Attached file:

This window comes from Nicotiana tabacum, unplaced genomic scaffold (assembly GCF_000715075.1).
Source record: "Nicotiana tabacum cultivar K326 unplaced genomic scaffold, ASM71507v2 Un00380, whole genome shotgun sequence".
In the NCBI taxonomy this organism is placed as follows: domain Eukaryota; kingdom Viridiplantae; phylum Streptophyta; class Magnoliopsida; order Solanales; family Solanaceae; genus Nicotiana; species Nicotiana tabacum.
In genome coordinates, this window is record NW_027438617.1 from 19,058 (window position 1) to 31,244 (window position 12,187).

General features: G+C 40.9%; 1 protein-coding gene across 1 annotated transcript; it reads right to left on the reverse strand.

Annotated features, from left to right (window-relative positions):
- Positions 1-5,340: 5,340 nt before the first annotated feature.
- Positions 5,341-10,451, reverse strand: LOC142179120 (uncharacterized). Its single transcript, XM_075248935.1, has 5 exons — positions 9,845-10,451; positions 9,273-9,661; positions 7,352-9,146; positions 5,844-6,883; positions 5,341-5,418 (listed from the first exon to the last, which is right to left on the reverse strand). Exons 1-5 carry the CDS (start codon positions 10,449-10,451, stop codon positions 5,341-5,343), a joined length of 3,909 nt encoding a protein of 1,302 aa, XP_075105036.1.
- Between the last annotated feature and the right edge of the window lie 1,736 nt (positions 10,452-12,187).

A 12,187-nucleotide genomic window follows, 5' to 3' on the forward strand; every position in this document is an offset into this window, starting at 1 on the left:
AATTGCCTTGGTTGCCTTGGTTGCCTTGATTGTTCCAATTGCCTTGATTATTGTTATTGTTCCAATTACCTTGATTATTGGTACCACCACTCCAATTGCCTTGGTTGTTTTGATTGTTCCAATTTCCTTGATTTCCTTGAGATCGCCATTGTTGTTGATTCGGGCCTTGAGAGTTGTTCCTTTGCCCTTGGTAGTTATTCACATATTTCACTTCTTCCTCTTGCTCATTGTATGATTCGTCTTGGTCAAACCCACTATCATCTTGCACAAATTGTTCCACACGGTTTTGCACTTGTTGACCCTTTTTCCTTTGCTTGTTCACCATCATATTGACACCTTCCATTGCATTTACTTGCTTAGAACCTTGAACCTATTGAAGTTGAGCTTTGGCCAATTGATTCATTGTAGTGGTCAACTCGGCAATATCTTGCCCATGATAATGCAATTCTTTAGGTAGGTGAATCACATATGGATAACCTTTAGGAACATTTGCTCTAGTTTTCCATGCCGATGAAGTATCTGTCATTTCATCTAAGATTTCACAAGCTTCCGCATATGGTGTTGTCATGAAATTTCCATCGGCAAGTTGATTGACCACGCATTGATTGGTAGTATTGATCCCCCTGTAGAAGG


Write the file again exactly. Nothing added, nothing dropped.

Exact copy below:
This window comes from Nicotiana tabacum, unplaced genomic scaffold (assembly GCF_000715075.1).
Source record: "Nicotiana tabacum cultivar K326 unplaced genomic scaffold, ASM71507v2 Un00380, whole genome shotgun sequence".
In the NCBI taxonomy this organism is placed as follows: domain Eukaryota; kingdom Viridiplantae; phylum Streptophyta; class Magnoliopsida; order Solanales; family Solanaceae; genus Nicotiana; species Nicotiana tabacum.
In genome coordinates, this window is record NW_027438617.1 from 19,058 (window position 1) to 31,244 (window position 12,187).

General features: G+C 40.9%; 1 protein-coding gene across 1 annotated transcript; it reads right to left on the reverse strand.

Annotated features, from left to right (window-relative positions):
- Positions 1-5,340: 5,340 nt before the first annotated feature.
- Positions 5,341-10,451, reverse strand: LOC142179120 (uncharacterized). Its single transcript, XM_075248935.1, has 5 exons — positions 9,845-10,451; positions 9,273-9,661; positions 7,352-9,146; positions 5,844-6,883; positions 5,341-5,418 (listed from the first exon to the last, which is right to left on the reverse strand). Exons 1-5 carry the CDS (start codon positions 10,449-10,451, stop codon positions 5,341-5,343), a joined length of 3,909 nt encoding a protein of 1,302 aa, XP_075105036.1.
- Between the last annotated feature and the right edge of the window lie 1,736 nt (positions 10,452-12,187).

A 12,187-nucleotide genomic window follows, 5' to 3' on the forward strand; every position in this document is an offset into this window, starting at 1 on the left:
AATTGCCTTGGTTGCCTTGGTTGCCTTGATTGTTCCAATTGCCTTGATTATTGTTATTGTTCCAATTACCTTGATTATTGGTACCACCACTCCAATTGCCTTGGTTGTTTTGATTGTTCCAATTTCCTTGATTTCCTTGAGATCGCCATTGTTGTTGATTCGGGCCTTGAGAGTTGTTCCTTTGCCCTTGGTAGTTATTCACATATTTCACTTCTTCCTCTTGCTCATTGTATGATTCGTCTTGGTCAAACCCACTATCATCTTGCACAAATTGTTCCACACGGTTTTGCACTTGTTGACCCTTTTTCCTTTGCTTGTTCACCATCATATTGACACCTTCCATTGCATTTACTTGCTTAGAACCTTGAACCTATTGAAGTTGAGCTTTGGCCAATTGATTCATTGTAGTGGTCAACTCGGCAATATCTTGCCCATGATAATGCAATTCTTTAGGTAGGTGAATCACATATGGATAACCTTTAGGAACATTTGCTCTAGTTTTCCATGCCGATGAAGTATCTGTCATTTCATCTAAGATTTCACAAGCTTCCGCATATGGTGTTGTCATGAAATTTCCATCGGCAAGTTGATTGACCACGCATTGATTGGTAGTATTGATCCCCCTGTAGAAGG